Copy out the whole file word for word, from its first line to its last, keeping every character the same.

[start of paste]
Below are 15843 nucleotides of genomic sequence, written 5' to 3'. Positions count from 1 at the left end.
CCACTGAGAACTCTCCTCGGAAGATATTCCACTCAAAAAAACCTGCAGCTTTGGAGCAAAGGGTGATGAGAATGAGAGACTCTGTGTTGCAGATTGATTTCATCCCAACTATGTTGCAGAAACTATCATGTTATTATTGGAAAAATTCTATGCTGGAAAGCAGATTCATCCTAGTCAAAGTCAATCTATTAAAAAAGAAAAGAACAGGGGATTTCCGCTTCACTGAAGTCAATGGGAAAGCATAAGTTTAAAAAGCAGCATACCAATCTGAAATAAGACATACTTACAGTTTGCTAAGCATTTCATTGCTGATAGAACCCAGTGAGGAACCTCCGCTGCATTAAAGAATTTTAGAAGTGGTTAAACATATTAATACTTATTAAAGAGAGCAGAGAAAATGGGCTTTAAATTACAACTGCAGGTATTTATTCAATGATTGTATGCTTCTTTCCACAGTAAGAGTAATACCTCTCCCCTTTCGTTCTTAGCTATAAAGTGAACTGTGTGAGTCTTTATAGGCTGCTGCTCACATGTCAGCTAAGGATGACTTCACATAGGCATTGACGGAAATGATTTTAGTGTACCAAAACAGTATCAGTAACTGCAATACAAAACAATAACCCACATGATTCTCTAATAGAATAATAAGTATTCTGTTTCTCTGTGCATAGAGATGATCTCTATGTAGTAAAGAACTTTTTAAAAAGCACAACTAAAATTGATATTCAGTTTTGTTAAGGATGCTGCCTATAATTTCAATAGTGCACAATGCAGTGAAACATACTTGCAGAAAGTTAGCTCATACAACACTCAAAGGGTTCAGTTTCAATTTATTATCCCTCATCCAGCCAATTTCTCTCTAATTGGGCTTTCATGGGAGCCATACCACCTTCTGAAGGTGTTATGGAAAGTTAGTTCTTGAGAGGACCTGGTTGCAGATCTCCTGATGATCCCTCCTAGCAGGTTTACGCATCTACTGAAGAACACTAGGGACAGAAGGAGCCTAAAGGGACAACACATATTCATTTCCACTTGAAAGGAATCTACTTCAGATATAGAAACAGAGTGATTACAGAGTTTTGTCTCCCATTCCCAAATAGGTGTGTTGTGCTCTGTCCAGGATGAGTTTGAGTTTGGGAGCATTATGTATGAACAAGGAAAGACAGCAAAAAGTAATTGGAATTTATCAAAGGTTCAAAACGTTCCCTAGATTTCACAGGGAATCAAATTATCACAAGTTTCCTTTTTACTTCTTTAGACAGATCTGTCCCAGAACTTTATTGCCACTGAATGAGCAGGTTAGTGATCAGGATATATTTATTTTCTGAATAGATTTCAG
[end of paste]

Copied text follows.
Below are 15843 nucleotides of genomic sequence, written 5' to 3'. Positions count from 1 at the left end.
CCACTGAGAACTCTCCTCGGAAGATATTCCACTCAAAAAAACCTGCAGCTTTGGAGCAAAGGGTGATGAGAATGAGAGACTCTGTGTTGCAGATTGATTTCATCCCAACTATGTTGCAGAAACTATCATGTTATTATTGGAAAAATTCTATGCTGGAAAGCAGATTCATCCTAGTCAAAGTCAATCTATTAAAAAAGAAAAGAACAGGGGATTTCCGCTTCACTGAAGTCAATGGGAAAGCATAAGTTTAAAAAGCAGCATACCAATCTGAAATAAGACATACTTACAGTTTGCTAAGCATTTCATTGCTGATAGAACCCAGTGAGGAACCTCCGCTGCATTAAAGAATTTTAGAAGTGGTTAAACATATTAATACTTATTAAAGAGAGCAGAGAAAATGGGCTTTAAATTACAACTGCAGGTATTTATTCAATGATTGTATGCTTCTTTCCACAGTAAGAGTAATACCTCTCCCCTTTCGTTCTTAGCTATAAAGTGAACTGTGTGAGTCTTTATAGGCTGCTGCTCACATGTCAGCTAAGGATGACTTCACATAGGCATTGACGGAAATGATTTTAGTGTACCAAAACAGTATCAGTAACTGCAATACAAAACAATAACCCACATGATTCTCTAATAGAATAATAAGTATTCTGTTTCTCTGTGCATAGAGATGATCTCTATGTAGTAAAGAACTTTTTAAAAAGCACAACTAAAATTGATATTCAGTTTTGTTAAGGATGCTGCCTATAATTTCAATAGTGCACAATGCAGTGAAACATACTTGCAGAAAGTTAGCTCATACAACACTCAAAGGGTTCAGTTTCAATTTATTATCCCTCATCCAGCCAATTTCTCTCTAATTGGGCTTTCATGGGAGCCATACCACCTTCTGAAGGTGTTATGGAAAGTTAGTTCTTGAGAGGACCTGGTTGCAGATCTCCTGATGATCCCTCCTAGCAGGTTTACGCATCTACTGAAGAACACTAGGGACAGAAGGAGCCTAAAGGGACAACACATATTCATTTCCACTTGAAAGGAATCTACTTCAGATATAGAAACAGAGTGATTACAGAGTTTTGTCTCCCATTCCCAAATAGGTGTGTTGTGCTCTGTCCAGGATGAGTTTGAGTTTGGGAGCATTATGTATGAACAAGGAAAGACAGCAAAAAGTAATTGGAATTTATCAAAGGTTCAAAACGTTCCCTAGATTTCACAGGGAATCAAATTATCACAAGTTTCCTTTTTACTTCTTTAGACAGATCTGTCCCAGAACTTTATTGCCACTGAATGAGCAGGTTAGTGATCAGGATATATTTATTTTCTGAATAGATTTCAG